The Salt Lake City company plans to rev up its mortgage business, hoping to take advantage of disruptions in the market. An unexpected spike in long-term rates seriously undercut refinancing and has led several big banks to pull back. Meanwhile, new rules on qualified mortgages have frustrated community banks.
So Harris Simmons, the president and chief executive of Zions, senses a chance to make headway in a business that the $56-billion-asset company had largely ignored for years.
Zions has long been "somewhat underweight relative to our market share in many mortgage markets, both in terms of purchase and refinance," Simmons said during an interview at the American Bankers Association's annual conference in New Orleans this week.
"Our hope is to change that somewhat and become a bigger player," Simmons says. "It is a great time to [be in mortgages] because there are a lot of players leaving."
Banks are no longer able to dabble in mortgages, industry observers say. Compliance costs are forcing banks to become more serious about the business or exit it entirely. Some lenders have urged the Consumer Financial Protection Bureau at least to delay QM implementation to provide them more preparation time.
For its part, Zions is installing new compliance software. Simmons says he expects to be ready in January when the QM rules take effect.
"We're making sure that we're crossing t's and dotting i's," he says. "We have found that it is really expensive if you don't do that. We want to make sure we have a real strong back office."
In the third quarter, one-to-four family residential loans made up just 12% of Zions' total portfolio. Still, that segment increased nearly 11% from a year earlier, to $4.6 billion. Simmons says he wants like to see originations rise, though he declined to say how much.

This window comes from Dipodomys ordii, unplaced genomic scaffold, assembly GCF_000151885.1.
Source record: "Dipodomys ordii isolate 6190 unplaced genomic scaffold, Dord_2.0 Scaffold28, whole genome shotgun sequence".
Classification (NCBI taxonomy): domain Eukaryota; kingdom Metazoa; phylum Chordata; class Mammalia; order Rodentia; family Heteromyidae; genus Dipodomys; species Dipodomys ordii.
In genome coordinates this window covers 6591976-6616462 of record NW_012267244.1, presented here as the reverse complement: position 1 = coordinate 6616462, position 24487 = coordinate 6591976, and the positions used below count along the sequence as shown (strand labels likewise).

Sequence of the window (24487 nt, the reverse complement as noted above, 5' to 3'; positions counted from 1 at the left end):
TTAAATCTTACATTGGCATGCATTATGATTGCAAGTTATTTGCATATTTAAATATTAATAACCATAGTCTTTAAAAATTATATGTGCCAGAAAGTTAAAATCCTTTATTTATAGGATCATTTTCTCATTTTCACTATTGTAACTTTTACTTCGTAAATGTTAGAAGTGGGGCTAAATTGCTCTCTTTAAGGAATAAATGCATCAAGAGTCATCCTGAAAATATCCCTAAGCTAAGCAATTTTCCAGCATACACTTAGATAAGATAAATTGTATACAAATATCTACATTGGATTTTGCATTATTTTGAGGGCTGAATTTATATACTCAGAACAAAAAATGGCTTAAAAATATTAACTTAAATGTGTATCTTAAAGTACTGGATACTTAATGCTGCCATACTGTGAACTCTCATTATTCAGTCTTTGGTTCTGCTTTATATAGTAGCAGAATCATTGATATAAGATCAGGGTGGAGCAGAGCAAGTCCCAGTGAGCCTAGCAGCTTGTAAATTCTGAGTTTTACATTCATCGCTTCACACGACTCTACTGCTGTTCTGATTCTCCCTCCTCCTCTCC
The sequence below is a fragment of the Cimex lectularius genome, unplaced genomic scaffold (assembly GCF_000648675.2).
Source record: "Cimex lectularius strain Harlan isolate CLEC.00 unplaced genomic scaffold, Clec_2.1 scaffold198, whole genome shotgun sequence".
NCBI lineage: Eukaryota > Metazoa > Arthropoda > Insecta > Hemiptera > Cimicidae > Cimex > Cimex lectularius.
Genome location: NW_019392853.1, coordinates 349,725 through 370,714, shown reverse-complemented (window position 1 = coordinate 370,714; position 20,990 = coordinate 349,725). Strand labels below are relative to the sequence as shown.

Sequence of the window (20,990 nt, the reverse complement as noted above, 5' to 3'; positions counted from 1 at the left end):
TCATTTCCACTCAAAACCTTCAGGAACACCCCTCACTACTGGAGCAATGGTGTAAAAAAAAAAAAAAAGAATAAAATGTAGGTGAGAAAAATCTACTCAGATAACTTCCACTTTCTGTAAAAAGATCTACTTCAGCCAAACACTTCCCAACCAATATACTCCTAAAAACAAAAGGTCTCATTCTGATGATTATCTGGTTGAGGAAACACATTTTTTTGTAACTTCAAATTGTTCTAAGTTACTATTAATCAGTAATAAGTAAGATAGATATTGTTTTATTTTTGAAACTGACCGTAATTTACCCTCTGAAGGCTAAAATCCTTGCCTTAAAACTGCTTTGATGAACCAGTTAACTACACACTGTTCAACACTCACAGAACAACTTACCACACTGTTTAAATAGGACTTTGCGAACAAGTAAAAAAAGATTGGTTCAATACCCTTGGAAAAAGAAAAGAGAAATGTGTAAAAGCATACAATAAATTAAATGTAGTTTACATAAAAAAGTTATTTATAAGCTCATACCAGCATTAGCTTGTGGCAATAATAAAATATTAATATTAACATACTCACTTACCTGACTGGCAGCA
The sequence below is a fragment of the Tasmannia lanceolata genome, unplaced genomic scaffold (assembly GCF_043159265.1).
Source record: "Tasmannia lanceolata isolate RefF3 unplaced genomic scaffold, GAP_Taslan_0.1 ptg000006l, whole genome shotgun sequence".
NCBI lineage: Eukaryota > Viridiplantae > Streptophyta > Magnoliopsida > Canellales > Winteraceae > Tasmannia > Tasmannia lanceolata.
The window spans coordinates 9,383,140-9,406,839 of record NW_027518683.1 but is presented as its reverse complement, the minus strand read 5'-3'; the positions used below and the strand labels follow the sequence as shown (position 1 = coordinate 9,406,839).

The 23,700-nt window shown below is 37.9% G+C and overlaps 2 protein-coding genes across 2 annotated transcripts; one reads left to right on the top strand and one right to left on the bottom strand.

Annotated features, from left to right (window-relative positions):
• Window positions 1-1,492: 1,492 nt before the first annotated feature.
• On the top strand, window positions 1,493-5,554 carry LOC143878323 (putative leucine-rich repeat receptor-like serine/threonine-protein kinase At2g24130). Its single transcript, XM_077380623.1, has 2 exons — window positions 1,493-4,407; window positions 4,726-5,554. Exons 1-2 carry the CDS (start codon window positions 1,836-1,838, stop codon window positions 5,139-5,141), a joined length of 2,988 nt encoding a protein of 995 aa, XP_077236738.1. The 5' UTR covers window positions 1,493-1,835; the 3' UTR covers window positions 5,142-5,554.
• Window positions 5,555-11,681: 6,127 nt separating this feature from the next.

Zions has been a "little hit or miss in terms of what we've done in [mortgages] over the last couple of decades," Simmons says.
Zions' rationale for building a mortgage business is solid, says Brad Milsaps, an analyst at Sandler O'Neill. But the company may be a "little late to the cycle," he says.
Zions is not the only regional bank eager to make more loans to homebuyers. The $26 billion-asset Synovus Financial has hired lenders in certain markets to boost originations, Kessel Stelling, the Columbus, Ga., company's chairman and chief executive, said during a conference call Tuesday.
Still, Zions has enough of a physical presence to make a run at mortgage originations. Simmons says Zions wants to make better use of 480 branches in 10 states. The company could also hire lenders who were laid off from other banks. Additionally, Zions expects to gain business from owners and employees of small and midsize companies it already works with, Simmons says.
Improving mortgage originations will take time, Milsaps says. Zions could accelerate that process by buying a mortgage lender, though Zions has shown lukewarm interest in acquisitions in recent years.
"They certainly have opportunities to grow," Milsaps says. "They have a large customer base to possibly grow that business, but a lot of mortgages are rate-driven. It is something they can expand, but I don't expect it to be a huge contributor."
Zions' third-quarter earnings more than tripled from a year earlier, to $210 million, after it redeemed a series of preferred stock. Still, the quarter was "a bit disappointing," Milsaps says. Its net interest margin narrowed by 36 basis points from a year earlier, to 3.2%, and loan growth fell short of expectations, he says.
Total loans rose almost 3% from a year earlier, to $38 billion. The commercial book increased by roughly 4% from a year earlier but fell slightly from the second quarter. As a result, management slightly tempered its outlook on loan growth.
"Zions had been sort of a better grower of loans than their competitors," Milsaps says. "Their commercial loan growth slowed and the outlook is a little dreary for everyone given the economy and the fiscal situation in Washington."